Interested in Language
I have two questions about the following passage.
"We have a whole night ahead of us, Sir Kenneth. What do you say we make a night _of_ it?"
"Knight who?" Malone said. He felt confused again. It seemed as if he was always feeling confused lately.
"Don't be silly, Sir Kenneth," Her Majesty said. "There are times and times."
"Sure," Malone said at random. _And time and a half_, he thought. _Possibly for overtime._ "What is Your Majesty thinking of?" he asked with trepidation.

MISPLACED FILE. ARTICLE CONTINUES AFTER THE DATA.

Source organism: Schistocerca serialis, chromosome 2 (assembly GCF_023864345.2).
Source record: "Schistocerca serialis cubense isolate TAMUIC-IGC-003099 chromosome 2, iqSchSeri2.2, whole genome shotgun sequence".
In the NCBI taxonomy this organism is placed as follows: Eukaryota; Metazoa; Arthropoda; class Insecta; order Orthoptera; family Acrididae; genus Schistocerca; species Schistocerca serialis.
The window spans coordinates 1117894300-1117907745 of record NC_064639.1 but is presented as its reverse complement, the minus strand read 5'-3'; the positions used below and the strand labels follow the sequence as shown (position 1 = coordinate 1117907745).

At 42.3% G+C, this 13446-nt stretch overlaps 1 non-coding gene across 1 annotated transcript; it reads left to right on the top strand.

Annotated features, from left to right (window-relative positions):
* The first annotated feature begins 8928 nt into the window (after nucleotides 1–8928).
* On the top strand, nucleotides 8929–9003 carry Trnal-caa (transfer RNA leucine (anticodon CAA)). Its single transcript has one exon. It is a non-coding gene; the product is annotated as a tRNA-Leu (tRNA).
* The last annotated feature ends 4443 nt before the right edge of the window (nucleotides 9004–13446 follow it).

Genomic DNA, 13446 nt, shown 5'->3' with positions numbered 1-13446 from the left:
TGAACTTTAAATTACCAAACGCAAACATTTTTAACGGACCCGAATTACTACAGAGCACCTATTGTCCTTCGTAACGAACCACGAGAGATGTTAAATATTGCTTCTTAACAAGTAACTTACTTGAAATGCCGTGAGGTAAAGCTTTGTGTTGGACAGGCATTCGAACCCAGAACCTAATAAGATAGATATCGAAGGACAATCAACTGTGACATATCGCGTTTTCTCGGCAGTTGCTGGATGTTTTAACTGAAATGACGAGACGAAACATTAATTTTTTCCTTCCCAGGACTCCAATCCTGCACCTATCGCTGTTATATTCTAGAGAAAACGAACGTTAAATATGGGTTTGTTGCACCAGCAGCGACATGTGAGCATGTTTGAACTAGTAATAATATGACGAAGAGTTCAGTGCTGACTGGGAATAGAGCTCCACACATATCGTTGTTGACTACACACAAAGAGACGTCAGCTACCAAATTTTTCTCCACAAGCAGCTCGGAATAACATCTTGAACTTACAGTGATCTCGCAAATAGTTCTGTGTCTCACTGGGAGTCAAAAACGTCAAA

(The Project Gutenberg eBook of That Sweet Little Old Lady, by Mark Phillips)
(1)"There are times and times."
Does this mean "there is plenty of time ahead"?
(2)_And time and a half_, he thought. _Possibly for overtime._
Is he thinking that he could earn 150% of his wage if the night out with her Majesty was accepted as "overtime" work?
1 There are occasions when something is appropriate and others when it is not
2 As she can read minds, I imagine he's trying to suggest being paid overtime.